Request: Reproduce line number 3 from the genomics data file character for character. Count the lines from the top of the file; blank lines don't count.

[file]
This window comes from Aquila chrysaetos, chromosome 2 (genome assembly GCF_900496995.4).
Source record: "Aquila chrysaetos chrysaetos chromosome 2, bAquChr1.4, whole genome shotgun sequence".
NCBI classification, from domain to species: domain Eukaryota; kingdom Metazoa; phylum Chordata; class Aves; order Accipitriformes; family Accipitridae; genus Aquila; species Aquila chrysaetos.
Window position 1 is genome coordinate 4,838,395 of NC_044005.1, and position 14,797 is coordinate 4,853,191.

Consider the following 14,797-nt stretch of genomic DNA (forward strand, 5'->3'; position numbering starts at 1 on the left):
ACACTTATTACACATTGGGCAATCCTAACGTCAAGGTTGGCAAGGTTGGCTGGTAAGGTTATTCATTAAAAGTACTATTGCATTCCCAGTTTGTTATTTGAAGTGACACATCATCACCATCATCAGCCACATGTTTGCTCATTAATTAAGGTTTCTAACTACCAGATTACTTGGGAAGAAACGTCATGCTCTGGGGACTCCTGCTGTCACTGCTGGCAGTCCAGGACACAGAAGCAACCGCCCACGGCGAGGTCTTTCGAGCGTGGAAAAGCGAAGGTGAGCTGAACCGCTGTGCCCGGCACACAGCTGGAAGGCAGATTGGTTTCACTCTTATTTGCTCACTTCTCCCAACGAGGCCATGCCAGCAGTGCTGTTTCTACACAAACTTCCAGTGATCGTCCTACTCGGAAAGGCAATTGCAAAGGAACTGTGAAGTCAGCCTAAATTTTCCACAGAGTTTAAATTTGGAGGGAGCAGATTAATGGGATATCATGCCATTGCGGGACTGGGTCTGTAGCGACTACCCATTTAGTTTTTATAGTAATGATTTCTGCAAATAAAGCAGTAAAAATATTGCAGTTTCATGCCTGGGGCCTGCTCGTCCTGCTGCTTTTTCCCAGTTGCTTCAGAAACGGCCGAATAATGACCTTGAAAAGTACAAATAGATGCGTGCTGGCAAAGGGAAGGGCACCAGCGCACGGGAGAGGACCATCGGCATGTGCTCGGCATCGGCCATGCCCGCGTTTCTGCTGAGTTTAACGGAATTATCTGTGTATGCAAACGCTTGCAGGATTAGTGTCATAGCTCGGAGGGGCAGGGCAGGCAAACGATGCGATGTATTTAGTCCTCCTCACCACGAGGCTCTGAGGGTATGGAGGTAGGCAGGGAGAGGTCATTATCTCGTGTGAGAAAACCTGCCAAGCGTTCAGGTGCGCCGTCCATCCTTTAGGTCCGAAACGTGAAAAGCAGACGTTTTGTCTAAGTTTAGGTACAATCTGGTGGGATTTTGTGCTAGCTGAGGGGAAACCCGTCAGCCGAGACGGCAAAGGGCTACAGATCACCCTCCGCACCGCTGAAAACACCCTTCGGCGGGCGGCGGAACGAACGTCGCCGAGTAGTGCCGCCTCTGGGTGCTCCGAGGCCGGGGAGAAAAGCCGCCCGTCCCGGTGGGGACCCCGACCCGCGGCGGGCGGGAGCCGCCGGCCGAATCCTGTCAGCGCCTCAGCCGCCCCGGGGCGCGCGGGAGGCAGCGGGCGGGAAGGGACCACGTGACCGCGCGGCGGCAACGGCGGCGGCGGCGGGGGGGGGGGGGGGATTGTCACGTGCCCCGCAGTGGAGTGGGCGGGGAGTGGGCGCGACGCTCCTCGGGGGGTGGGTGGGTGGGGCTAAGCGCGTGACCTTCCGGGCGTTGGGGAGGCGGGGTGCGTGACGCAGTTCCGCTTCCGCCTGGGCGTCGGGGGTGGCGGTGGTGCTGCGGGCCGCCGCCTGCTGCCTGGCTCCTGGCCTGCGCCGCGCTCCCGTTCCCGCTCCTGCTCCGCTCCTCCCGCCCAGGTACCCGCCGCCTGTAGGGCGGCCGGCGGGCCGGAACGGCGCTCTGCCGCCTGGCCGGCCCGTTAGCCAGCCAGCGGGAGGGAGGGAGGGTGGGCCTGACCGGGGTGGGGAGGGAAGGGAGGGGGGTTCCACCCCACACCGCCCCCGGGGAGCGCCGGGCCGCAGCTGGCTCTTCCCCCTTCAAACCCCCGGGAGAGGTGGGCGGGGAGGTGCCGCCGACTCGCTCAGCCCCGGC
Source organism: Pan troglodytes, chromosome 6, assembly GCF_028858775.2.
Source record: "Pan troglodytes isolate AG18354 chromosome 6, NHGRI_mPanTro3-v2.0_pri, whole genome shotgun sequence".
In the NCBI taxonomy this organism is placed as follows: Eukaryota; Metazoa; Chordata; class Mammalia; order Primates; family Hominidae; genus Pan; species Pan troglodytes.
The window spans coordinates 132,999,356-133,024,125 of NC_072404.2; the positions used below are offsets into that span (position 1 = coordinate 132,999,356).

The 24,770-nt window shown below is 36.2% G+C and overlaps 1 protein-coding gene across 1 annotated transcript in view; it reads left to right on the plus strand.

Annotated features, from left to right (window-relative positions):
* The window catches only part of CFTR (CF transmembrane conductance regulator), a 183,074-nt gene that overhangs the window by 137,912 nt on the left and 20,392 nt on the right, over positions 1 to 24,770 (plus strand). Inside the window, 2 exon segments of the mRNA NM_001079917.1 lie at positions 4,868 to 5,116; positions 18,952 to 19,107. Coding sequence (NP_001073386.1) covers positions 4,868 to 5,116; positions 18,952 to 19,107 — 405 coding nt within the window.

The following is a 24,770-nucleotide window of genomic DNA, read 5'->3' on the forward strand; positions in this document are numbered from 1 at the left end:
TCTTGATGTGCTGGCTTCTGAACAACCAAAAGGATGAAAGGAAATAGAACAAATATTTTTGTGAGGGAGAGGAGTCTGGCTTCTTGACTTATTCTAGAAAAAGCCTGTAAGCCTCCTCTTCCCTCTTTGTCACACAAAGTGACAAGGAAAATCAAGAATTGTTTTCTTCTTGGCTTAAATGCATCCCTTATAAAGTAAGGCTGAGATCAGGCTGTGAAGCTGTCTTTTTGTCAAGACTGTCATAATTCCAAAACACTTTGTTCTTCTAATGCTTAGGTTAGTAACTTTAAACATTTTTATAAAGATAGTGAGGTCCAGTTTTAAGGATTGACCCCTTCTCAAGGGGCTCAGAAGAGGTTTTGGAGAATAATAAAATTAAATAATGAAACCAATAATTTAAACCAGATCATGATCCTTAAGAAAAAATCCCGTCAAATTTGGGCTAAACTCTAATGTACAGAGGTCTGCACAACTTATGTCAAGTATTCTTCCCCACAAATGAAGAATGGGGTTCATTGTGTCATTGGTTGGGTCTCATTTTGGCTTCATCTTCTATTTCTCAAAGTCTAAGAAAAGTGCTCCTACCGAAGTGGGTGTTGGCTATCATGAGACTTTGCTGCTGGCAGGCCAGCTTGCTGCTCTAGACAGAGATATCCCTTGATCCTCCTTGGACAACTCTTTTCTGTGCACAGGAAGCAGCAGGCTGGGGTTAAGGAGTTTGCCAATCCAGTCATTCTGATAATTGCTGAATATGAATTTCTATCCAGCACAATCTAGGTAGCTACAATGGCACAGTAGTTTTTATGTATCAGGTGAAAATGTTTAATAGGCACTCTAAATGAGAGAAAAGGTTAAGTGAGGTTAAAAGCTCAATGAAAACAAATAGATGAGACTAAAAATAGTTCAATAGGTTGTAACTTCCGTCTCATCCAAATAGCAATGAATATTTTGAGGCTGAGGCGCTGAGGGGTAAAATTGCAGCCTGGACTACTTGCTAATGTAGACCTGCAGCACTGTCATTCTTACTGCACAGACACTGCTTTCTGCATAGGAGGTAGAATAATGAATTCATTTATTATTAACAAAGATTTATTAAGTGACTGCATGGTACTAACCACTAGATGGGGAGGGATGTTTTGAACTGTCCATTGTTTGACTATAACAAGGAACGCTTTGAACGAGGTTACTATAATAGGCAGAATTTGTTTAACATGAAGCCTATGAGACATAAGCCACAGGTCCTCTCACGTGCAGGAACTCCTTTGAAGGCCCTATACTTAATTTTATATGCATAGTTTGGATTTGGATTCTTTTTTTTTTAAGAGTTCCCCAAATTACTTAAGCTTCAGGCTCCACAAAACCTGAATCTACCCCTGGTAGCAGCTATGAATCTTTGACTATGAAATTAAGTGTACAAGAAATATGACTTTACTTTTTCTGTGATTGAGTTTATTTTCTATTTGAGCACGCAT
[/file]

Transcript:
NCBI classification, from domain to species: domain Eukaryota; kingdom Metazoa; phylum Chordata; class Aves; order Accipitriformes; family Accipitridae; genus Aquila; species Aquila chrysaetos.